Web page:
Growing up, I never expected or wanted to be a teacher. Who would spend so long getting out of school only to return to these halls that smell like hormones, sweat, angst and stale corn chips? My own school experience was not the best- I was not popular or well-liked. I had plenty of friends, don't get me wrong- we just weren't part of the "in" crowd. We were more likely those kids that your mother warned you about.
Academically, I did enough to stay out of trouble at home, but looking back, I realize that I certainly didn't do my best. As a teacher myself now, I have a much better understanding of my own teachers' frustration with me. I graduated with a respectable GPA, but not one that truly mirrored my abilities. It seems I wouldn't truly live up to my potential until I was in graduate school, studying for my MS in a subject I was truly passionate about....ESL and Foreign Language education.
Leaving high school and heading to college, I planned to major in Journalism. I also already had credit for Spanish 201 and 202 under my belt and realized that it would only take a few classes to complete a second major in Spanish. But, I resisted....my argument? You can't do anything with Spanish but teach. And I don't want to be a teacher. Can anyone say 'irony'?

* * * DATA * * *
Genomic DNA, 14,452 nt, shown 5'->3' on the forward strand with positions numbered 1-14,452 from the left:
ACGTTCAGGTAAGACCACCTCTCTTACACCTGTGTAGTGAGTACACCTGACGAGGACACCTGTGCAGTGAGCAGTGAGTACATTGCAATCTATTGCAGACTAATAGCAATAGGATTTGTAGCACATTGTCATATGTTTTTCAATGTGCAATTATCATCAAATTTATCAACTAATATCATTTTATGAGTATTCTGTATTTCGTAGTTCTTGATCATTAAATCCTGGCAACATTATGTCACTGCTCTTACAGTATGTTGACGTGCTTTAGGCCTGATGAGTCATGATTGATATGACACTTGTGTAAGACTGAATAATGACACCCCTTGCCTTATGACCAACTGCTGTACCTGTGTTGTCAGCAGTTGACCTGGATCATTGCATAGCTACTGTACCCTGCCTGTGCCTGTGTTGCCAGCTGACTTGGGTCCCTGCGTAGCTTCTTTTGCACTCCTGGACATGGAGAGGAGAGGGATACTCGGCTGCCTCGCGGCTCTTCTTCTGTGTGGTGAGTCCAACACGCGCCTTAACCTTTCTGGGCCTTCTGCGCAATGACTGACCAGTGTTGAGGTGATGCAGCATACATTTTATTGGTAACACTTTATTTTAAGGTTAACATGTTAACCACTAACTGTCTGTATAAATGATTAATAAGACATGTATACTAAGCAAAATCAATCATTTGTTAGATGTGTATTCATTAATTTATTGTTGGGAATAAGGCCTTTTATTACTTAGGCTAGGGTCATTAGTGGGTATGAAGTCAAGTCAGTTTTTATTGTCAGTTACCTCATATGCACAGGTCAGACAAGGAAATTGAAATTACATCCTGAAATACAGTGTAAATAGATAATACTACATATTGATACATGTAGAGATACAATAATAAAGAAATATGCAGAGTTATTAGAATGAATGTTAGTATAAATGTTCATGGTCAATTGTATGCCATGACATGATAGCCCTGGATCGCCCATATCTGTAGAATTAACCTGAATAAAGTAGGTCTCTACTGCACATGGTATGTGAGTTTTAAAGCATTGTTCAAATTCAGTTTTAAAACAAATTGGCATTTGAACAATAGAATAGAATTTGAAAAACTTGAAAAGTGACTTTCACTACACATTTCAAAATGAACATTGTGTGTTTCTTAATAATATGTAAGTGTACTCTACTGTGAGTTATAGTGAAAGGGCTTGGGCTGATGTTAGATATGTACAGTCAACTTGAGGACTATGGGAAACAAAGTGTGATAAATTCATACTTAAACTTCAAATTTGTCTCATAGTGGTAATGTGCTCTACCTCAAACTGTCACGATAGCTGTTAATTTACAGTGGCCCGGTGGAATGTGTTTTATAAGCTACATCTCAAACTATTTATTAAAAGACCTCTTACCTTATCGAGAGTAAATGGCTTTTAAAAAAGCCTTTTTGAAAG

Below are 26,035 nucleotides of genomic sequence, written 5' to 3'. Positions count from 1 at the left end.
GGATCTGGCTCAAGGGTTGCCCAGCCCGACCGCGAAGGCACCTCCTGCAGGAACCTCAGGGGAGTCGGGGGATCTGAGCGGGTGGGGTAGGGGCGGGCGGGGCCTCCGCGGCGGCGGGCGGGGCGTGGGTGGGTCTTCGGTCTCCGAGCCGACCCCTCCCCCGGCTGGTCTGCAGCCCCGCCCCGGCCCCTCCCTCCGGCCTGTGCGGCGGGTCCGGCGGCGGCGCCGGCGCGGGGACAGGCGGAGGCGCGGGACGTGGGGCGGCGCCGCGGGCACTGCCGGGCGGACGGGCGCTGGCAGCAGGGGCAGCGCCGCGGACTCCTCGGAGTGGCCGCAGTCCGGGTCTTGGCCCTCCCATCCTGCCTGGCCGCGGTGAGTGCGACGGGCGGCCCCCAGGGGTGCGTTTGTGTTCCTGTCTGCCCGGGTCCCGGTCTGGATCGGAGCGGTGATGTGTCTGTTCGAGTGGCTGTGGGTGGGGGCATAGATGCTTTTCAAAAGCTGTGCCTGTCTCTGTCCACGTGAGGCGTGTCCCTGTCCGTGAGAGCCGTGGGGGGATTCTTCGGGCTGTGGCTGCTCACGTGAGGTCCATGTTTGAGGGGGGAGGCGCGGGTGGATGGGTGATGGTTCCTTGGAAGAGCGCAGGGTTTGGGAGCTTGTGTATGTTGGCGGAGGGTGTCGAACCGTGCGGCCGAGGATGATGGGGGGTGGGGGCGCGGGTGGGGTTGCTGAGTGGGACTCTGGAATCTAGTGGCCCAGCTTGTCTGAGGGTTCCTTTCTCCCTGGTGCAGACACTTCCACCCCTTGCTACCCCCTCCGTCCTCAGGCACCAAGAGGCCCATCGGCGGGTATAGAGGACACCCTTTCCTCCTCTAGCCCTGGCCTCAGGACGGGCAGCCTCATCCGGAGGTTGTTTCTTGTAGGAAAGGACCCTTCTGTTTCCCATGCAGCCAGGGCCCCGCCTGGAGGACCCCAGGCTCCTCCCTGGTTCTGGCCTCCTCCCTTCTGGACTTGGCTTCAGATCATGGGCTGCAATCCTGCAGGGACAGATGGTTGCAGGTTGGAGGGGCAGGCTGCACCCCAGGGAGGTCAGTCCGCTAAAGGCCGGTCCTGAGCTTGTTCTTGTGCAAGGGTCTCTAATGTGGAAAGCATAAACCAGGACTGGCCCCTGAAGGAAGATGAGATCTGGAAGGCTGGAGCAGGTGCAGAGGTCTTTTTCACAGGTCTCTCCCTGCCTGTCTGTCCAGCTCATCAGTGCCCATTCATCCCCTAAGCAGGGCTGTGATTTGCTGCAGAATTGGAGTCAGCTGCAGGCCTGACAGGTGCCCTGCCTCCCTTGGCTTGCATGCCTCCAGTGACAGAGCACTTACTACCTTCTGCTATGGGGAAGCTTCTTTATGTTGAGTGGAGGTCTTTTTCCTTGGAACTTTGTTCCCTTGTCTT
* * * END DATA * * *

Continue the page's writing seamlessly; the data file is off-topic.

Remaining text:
Fast forward a few years....I had earned my journalism and Spanish degree, but most of the jobs I was finding were for less pay than I was able to make waiting tables, and were likely more degrading as well. So I start looking into other avenues....what about translating? Or, (heaven forbid) what about teaching Spanish?
And so, I applied for a few jobs. Spanish was considered a high-need area and many states offered alternative routes to certification. But, the more I considered and thought about it, I knew I would like to take a teaching route that would eventually enable me to teach overseas...so, I thought, how about ESL?
I began looking into master's programs, since I already had a bachelor's. I settled on one at the University of Tennessee, in Knoxville, since I was already living in Fort Sanders where most of the University students lived anyway. I went into the program intending to use it as a means to obtain a degree and licensure that would enable me to teach not only in the US, but also overseas. I knew that might mean a few years in US public schools...but like I said, a means to an end, right?
Wrong...turns out, during my student teaching, I loved teaching middle school (which was the one rotation I dreaded above them all!). Plus, I learned that by working for a Title I school for 5 years, I could get some loan forgiveness from the federal government. So...when I finished my degree, I got a job in Charlotte, North Carolina with CMS, and my husband and I packed up and headed out.
I was finally ready to begin my odyssey as a public school teacher.